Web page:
• Home

Global problems, ‘village solutions’

De Gemeynt is a cooperative of independent consultants, thinkers and entrepreneurs in the Netherlands working at the interface between economics and ecology, and promoting collaboration between key parties in pursuit of sustainable solutions.

De Gemeynt – an old Dutch term for “the Commons” – is a notion that few today recognise, but that stands precisely for what we aspire to, what we are engaged in and how we go about it.

In a previous age, ‘the commons’ referred to the wildlands around human settlements, or in other words the natural resources available to a community, and the means by which they were administered. Only through cooperative effort and agreement on appropriate management of these local resources could they be sustainably nurtured, without depleting the natural capital they represent.

Besides the commons, those using them had cares and concerns of their own, of course, often in competition with one another. When it came to the commons they collaborated, though, because only through cooperation could the potential uses and benefits of these resources be fully utilised.

Here, in a nutshell, are the basic principles of an economy sustainable in the longer term, too.

Empese en Tondense Heide. Bron: B. Wevers ©2015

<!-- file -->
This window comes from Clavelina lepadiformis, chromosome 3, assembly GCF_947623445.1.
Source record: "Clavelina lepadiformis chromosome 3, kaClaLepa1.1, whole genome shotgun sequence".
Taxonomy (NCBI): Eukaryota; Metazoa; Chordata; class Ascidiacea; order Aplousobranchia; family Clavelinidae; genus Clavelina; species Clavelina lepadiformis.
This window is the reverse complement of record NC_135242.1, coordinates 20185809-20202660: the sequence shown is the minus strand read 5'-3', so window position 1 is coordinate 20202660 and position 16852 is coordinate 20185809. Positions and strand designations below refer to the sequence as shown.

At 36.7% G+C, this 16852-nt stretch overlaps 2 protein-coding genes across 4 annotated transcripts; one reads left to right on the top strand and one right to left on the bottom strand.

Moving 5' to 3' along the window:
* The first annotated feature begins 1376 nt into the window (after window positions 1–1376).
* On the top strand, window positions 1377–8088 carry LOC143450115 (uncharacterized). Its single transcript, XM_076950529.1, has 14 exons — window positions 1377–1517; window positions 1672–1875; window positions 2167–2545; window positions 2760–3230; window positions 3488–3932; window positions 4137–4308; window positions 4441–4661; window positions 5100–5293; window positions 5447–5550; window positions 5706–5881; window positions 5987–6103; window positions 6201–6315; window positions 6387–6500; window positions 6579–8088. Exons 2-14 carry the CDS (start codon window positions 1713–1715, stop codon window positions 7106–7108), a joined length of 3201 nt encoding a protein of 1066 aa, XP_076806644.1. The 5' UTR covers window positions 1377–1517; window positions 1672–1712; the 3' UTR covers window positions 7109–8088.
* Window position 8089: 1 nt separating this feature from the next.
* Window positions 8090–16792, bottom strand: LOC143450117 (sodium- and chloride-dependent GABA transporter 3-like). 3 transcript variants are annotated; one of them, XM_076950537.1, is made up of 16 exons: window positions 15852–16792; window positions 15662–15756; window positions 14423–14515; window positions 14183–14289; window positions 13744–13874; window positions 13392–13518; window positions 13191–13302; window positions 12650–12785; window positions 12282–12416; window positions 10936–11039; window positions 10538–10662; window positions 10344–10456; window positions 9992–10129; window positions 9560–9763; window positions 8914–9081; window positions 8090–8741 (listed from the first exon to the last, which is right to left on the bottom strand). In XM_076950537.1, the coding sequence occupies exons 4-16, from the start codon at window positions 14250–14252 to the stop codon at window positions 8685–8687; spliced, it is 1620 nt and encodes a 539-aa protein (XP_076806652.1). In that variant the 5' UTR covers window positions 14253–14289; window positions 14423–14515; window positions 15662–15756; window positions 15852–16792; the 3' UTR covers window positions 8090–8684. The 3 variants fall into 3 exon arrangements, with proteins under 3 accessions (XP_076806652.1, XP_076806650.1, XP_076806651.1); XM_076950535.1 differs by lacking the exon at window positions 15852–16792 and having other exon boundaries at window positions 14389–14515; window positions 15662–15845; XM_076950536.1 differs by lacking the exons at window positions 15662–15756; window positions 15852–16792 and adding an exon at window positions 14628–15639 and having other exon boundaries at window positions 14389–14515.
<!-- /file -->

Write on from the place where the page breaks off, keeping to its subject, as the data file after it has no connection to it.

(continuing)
Empese en Tondense Heide.

(Bron: B. Wevers ©2015)

Markboek Empese en Tondense heide.

Markboek Empese en Tondense heide. Bron: Zutphens archief

What is the ‘Empese en Tondense Heide’ was formerly a ‘Marke’ ( gemeynt ), joint and undivided land of the local community, which was controlled collectively. The historic ‘Mark book’ testifies.

The notion of the commons encapsulates the essence of our vision:

  • The economy, encompassing business, industry and other organisations, can only flourish if the fruits of nature are harvested sustainably.
  • Cooperation and agreement are essential if harvests are not to exceed nature’s capacity for regeneration.

This is just as true of the current world problematique as it is of the physical environment in which we live.

  • How are we to exercise due caution in our (economic) activities and exploitation of today’s ‘commons’ – ecosystems and biodiversity, a stable climate, the wealth of estuaries, areas of outstanding natural beauty and other ‘wildlands’ – without which economic development would be virtually impossible?
  • How can the economic players harvesting the world’s natural resources cooperate in such a way as to achieve their own individual ends, in the longer term too, while at the same time preserving nature’s capital, and preferably revitalising it?
  • What kind of process is needed to take us from our current predicament of potential conflict and controversy, or at best just muddling through, to solutions vastly transcending individual interests?

The notion of ‘the commons’ thus defines our vision and mission as well as our modus operandi:

  • Preservation and revitalisation of nature’s capital
  • by seeking common perspectives
  • and promoting the collaboration to materialise them
  • to enable a sustainable economy to emerge.